The Mishnah in Masechet Avot (5:5) lists among the ten miracles that occurred regularly in the Beit Ha’Mikdash, the inability of rain to extinguish the fire atop the Mizbei’ach (see Yoma 21a regarding this miracle’s inclusion in the actual text of the Mishnah). The miraculous nature of this occurrence was due to the placement of the outer Mizbei’ach in the courtyard of the Beit Ha’Mikdash, a location that was wide open and exposed to the elements (Rambam, Peirush HaMishnayot Avot 5:5). Despite the fire’s exposure and vulnerability, it burned unremittingly without ever being extinguished.
The importance of a continuous fire atop the Mizbei’ach is underscored at the beginning of Parashat Tzav when the Torah commands - “VeHa’Eish Al HaMmizbei’ach Tukad Bo Lo Tichbeh”, “And the fire upon the altar shall burn thereupon, it shall not be extinguished” (Vayikra 6:5). Remarkably, the Torah seems to reiterate the very same point in the following Pasuk when it repeats, “Eish Tamid Tukad Al HaMizbei’ach Lo Tichbeh”, “A continual flame shall be kept burning upon the altar, it shall not be extinguished” (Vayikra 6:6). In the reiteration, however, the Torah adds the characterization of the fire as an “Eish Tamid,” a continual one (Ibn Ezra 6:6, s.v. Eish). Rashi (6:6 s.v. Lo) interprets the Torah’s reiteration as adding an additional negative commandment; rather than violate one commandment alone, an individual who extinguishes the fire would violate two negative commandments.
Ramban (6:2 s.v. Ve’eish), in contrast, believes that the Torah’s repetition seeks to address different audiences. The first Pasuk addresses every member of the Jewish people and issues a command to refrain from extinguishing even a single coal from the fire upon the Mizbei’ach. The second Pasuk, which describes the fire as an “Eish Tamid,” addresses the Kohanim specifically and enjoins them to diligently arrange abundant firewood atop the Mizbei’ach to ensure that the fire has the capacity to burn perpetually throughout the day and night. The Kohanim’s laziness or negligence in this regard would result in their violation of both a positive and negative commandment.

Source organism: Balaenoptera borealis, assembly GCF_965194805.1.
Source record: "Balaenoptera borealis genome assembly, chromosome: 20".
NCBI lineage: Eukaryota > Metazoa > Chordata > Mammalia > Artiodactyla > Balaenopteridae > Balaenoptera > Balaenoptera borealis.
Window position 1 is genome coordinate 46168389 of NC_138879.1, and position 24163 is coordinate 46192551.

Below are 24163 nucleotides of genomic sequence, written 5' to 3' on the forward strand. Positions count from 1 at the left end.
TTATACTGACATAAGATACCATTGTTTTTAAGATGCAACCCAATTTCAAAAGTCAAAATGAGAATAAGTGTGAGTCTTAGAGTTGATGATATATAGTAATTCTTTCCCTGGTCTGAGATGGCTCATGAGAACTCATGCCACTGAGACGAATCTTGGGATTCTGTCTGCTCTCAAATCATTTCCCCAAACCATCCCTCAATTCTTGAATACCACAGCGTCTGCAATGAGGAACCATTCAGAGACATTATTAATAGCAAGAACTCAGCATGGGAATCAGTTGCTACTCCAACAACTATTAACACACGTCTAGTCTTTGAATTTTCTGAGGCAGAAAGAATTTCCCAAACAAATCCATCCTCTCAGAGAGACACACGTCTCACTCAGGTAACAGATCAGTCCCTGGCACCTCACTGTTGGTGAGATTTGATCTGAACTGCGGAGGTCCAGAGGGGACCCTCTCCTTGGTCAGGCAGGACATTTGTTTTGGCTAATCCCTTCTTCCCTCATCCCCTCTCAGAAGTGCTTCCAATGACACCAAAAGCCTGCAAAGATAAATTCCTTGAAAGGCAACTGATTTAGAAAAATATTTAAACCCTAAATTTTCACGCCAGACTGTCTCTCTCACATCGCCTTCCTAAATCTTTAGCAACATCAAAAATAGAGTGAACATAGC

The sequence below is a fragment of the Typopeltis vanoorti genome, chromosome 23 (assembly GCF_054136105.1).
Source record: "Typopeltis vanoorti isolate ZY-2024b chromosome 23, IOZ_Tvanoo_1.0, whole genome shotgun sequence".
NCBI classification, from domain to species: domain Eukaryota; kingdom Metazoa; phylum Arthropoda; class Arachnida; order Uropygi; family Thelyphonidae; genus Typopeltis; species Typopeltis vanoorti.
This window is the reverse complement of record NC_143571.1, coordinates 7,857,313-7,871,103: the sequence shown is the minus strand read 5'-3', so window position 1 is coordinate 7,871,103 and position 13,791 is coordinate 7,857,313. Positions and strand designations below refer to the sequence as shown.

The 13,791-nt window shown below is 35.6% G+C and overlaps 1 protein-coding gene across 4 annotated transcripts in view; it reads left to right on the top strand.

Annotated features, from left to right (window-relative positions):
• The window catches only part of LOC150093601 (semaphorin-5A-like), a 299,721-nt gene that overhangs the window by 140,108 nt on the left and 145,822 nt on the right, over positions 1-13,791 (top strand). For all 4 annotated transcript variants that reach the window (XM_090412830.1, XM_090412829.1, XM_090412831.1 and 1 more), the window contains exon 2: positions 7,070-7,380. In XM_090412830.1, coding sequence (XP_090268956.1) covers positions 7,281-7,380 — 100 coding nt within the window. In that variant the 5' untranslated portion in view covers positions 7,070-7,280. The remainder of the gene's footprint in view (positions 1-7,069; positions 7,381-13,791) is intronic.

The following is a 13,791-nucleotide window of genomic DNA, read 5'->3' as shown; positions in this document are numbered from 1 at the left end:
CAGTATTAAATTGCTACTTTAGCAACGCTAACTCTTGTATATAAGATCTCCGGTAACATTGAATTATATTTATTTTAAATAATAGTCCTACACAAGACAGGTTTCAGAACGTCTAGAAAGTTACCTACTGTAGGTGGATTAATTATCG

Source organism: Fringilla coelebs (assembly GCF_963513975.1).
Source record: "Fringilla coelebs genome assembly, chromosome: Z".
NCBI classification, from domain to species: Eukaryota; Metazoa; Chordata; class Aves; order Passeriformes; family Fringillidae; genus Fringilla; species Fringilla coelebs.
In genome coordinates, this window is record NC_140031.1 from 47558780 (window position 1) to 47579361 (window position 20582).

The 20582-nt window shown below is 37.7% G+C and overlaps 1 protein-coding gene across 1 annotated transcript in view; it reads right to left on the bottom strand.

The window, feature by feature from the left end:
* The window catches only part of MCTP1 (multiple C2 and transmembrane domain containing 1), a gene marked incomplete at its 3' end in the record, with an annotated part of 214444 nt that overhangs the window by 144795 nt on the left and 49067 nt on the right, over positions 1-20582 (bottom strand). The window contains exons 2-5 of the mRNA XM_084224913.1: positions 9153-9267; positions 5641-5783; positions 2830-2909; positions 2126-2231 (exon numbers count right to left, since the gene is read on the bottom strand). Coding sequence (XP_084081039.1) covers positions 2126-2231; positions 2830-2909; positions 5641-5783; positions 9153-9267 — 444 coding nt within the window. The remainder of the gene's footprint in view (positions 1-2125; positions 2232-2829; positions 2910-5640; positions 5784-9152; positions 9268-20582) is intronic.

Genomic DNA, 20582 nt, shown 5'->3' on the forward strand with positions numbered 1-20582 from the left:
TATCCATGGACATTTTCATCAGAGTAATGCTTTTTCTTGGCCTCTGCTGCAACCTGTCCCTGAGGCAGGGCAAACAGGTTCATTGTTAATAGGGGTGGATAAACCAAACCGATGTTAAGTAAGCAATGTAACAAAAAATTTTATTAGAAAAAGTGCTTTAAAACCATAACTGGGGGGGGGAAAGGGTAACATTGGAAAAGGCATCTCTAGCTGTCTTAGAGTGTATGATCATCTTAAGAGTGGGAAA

The Sefer HaChinuch (Mitzvah 132) renders the definition of “Tamid,” in this context, as consistent, and it obligates the kohanim to replenish the wood supply every morning and every afternoon. The Minchat Chinuch (Mitzvah 132:1) infers from the Sefer HaChinuch that the Kohanim would bear no responsibility to rekindle the flame should it go out in the middle of the day or evening. His understanding of the Rambam (Hilkhot Temidin 2:1), though, interprets the word “Tamid” as constant, and, consequently, obligates the Kohanim to ensure that not even a single moment would pass without a fire kindled atop the Mizbei’ach.
Against this backdrop, the miraculous protection of the Mizbei’ach’s fire against torrential rains is curious. It is unclear what degree of responsibility the Kohanim would even bear toward the extinguished flame, certainly if it occurred due to extenuating circumstances and natural conditions rather than to any act of negligence on their part. Rav Chaim of Volozhyn (Ruach Chaim, Commentary on Avot) as well as Rav Avraham Yitzchak HaKohein Kook (Olat Reiya”h, Commentary on Avot) both interpret the miracle in symbolic terms and identify a religious imperative embedded within it.
Geshem is a symbol for Gashmiyut, the physical bounty of this world and the abundant produce of the land that is nourished by rain. “Eish,” on the other hand, is a symbol for spirituality, the religious spirit of man, and the specific enterprise of Talmud Torah (see Devarim 33:2). The miracle's religious and moral instruction to the Jewish people is to safeguard the spiritual aspirations of the Jewish soul, to nurture religious growth throughout life, and to continuously supply additional firewood of Torah study and insight to perpetuate the inner flame from being extinguished as one progresses throughout life, assumes additional responsibilities, and pursues “Gishmei Berachah.”Consciousness of mind, careful carving out of time and space, as well as a good measure of divine assistance are all vitally important to maintain an “Eish Tamid, Lo Tichbeh” in our spiritual lives.